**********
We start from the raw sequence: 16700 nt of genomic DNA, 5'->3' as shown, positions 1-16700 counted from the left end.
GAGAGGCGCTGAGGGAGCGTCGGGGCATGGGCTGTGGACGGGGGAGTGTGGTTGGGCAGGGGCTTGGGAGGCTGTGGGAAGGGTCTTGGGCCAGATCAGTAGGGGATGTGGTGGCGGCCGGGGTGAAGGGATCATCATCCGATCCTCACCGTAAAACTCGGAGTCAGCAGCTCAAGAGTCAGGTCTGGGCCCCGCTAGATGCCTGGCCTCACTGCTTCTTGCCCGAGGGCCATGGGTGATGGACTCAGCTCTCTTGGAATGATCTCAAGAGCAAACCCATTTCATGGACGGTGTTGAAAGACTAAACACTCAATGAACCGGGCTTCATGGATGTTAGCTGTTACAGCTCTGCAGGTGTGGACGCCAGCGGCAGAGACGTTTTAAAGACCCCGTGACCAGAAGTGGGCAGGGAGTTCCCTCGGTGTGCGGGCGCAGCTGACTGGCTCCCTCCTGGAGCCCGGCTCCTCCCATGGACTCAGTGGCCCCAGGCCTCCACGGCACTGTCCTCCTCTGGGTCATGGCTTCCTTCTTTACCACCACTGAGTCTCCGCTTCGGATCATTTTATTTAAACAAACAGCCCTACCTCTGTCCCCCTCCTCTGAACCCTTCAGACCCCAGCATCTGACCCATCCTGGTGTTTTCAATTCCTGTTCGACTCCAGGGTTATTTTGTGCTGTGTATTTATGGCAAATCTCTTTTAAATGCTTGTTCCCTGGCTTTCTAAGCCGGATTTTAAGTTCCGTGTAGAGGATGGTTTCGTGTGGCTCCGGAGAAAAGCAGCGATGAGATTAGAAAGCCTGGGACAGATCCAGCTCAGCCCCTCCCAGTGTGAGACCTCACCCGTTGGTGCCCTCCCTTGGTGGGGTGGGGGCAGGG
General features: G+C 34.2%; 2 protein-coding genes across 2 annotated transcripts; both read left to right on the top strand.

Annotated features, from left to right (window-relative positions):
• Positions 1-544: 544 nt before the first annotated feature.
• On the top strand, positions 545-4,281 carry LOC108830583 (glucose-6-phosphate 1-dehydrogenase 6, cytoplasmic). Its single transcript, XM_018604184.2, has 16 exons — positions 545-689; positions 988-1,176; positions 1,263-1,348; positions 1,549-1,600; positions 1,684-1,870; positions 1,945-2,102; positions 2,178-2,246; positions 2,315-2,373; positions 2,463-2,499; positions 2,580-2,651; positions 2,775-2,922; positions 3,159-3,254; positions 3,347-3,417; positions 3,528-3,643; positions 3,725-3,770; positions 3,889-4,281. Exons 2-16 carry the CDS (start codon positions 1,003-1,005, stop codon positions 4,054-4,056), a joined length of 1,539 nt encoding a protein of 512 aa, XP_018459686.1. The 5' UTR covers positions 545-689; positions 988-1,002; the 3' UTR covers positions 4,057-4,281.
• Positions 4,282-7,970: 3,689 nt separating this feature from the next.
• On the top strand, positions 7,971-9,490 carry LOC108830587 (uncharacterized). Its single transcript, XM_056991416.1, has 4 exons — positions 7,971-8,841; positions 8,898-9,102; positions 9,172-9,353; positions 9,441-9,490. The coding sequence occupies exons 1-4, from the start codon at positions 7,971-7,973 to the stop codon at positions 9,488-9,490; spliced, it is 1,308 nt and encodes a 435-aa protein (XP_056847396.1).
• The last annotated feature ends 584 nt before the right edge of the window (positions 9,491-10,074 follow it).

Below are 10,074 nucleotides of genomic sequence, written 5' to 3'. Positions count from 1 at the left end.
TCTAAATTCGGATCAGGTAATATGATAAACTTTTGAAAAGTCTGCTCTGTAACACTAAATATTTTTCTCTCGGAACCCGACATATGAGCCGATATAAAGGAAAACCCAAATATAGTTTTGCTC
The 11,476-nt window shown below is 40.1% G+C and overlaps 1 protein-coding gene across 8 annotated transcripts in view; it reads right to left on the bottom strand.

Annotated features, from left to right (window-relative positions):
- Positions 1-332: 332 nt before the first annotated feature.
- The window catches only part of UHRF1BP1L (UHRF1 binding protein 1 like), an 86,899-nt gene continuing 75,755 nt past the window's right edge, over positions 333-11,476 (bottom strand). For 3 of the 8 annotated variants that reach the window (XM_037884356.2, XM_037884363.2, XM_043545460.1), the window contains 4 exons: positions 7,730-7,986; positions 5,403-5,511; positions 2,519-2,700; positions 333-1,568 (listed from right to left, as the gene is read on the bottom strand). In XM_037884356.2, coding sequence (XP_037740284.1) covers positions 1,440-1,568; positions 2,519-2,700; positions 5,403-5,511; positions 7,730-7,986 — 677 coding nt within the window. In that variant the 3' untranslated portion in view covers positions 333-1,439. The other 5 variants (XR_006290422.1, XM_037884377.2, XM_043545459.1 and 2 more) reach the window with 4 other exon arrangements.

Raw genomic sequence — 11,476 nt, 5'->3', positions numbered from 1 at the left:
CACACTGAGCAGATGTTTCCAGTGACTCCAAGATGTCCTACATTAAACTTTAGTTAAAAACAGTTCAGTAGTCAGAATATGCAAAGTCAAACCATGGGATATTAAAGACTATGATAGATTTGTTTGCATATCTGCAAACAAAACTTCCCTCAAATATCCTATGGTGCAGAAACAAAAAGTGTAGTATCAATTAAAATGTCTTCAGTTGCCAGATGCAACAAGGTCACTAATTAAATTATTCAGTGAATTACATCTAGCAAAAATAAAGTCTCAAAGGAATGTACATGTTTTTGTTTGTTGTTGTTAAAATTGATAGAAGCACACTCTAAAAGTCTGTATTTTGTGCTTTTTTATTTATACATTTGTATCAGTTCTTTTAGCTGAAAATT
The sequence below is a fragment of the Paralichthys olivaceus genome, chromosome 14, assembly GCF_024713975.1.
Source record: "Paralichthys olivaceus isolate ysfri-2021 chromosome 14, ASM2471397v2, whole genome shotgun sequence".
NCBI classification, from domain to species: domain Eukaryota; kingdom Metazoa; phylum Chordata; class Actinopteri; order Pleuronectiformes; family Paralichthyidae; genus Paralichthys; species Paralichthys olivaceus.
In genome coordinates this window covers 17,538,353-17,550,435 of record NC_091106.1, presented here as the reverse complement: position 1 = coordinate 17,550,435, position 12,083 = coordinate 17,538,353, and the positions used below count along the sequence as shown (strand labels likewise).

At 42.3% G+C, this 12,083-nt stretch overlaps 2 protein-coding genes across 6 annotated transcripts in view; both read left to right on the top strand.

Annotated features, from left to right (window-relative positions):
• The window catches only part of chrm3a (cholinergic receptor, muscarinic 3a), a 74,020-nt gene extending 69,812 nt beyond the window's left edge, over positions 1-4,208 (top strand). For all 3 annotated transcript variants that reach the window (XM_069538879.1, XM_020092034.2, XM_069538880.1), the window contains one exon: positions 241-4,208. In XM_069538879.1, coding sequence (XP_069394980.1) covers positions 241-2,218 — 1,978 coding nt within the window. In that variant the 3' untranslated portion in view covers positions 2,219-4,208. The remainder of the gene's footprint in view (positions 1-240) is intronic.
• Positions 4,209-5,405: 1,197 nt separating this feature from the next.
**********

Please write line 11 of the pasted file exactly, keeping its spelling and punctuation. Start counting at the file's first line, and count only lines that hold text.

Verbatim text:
TCTAAATTCGGATCAGGTAATATGATAAACTTTTGAAAAGTCTGCTCTGTAACACTAAATATTTTTCTCTCGGAACCCGACATATGAGCCGATATAAAGGAAAACCCAAATATAGTTTTGCTC